Not everyone likes such a straightforward approach, including some of his fellow lawyers, but we wish all advertising would be so honest. We'd no longer mute the commercials if we could hear pitches like the following:
"An election's coming up, and there's not a fact about my opponent that makes him any less qualified to serve than I am. In fact, it's very unlikely you will be able to tell later which one of us is in office, because there's little either one of us can do to change anything.
"Truth is, my opponent's not a bad guy, and I've got more than my share of faults, including feeling somewhat beholden to the people who have given me the money that enables me to air this ad. I've done drugs and had affairs, not that I'm doing any of those now -- but I might again in the future, because I'm only human.
"Maybe you'll vote for me, maybe you won't, but I hope you'll vote. It may not make a bit of difference in the long run, but it at least gives us the appearance of being a legitimate democracy."
From beer companies:
"We could show images of pretty people out drinking alcohol and having fun as they imbibe, but that might make you consume more beer than you should. You should keep in mind before your next alcohol purchase that drinking causes huge problems in America, including the 30 or so people a day who die in alcohol-related auto accidents somewhere.
"We hope you'll try our product, but please just have one or two at a time. And it would be better if you consumed at home instead of out at a bar, or a sporting event, or a beach, or anywhere else, because chances are that as you drink, you'll become more annoying to the people around you. Now here's an image of a pretty girl in a bikini for you to enjoy, but don't think it has anything to do with our beer."
From car manufacturers:
"We've got a zippy new car to sell you with lots of bells and whistles, and even though you might not want all these features, you'll have to pay for them now that it's built. And good luck figuring out what you really should pay for the car, since the sticker price has very little bearing on what it cost us. It'd be nice if you would buy our new model, though we couldn't blame you for buying one that's a few years old, since the new car will depreciate so much the minute you drive it off the lot.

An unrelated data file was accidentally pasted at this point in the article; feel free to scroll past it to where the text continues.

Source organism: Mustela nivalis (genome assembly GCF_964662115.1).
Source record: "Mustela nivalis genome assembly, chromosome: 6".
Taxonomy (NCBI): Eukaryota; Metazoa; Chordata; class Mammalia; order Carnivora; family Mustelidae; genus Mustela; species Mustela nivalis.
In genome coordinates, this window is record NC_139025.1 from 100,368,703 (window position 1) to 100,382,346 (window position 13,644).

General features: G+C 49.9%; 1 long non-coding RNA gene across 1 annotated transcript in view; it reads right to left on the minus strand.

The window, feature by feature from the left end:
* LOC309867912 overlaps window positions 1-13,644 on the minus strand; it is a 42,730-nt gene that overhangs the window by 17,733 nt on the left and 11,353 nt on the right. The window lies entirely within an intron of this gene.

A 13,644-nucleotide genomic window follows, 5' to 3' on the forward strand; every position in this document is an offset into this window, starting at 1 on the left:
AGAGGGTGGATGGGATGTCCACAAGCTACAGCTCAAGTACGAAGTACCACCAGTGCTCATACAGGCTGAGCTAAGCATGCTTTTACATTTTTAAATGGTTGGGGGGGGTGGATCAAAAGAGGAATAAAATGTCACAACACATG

"And be sure you really need a car anyway before you buy it, as mass transit would be more beneficial to the planet considering our limited fossil fuels and the contribution made by automobiles to global warming. You might also want to walk more, for betterment of your health and longevity. But if you insist on driving and need a car, yes, we've got one you might like."
From investment firms:
"The stock market's very unpredictable. Some investors do well, some don't, as no one has a crystal ball and there's no guarantee of anything. We've helped clients have some success over the years, though we certainly can't say that's true for all of them.
"We're here to offer advice and accept a commission for our services, if you think that's necessary, though we wouldn't blame you for just finding a prudent mutual fund with a proven track record that you can invest in directly. That sort of information's all available on the Internet, if you want it. But if you're too lazy to do that, please call us -- we'd be glad to help."
From the movie industry:
"We're going to show you some explosions and chase scenes from an upcoming movie. We'd like to show clips of insightful character development and genuine emotions, but most people won't pay to see that on the big screen, and we're not well-equipped to provide it with the type of talent we assembled for this cinematic effort.
"But we did spend a lot of money on special effects, so we're going to give you a glimpse of those and hope they convince you our film justifies getting out of the house and putting up with a lot of expense and aggravation at the theater. Please watch and enjoy, and we promise not to spoil anything about the storyline, because there really isn't one."
Gary Rotstein: firstname.lastname@example.org or 412-263-1255.
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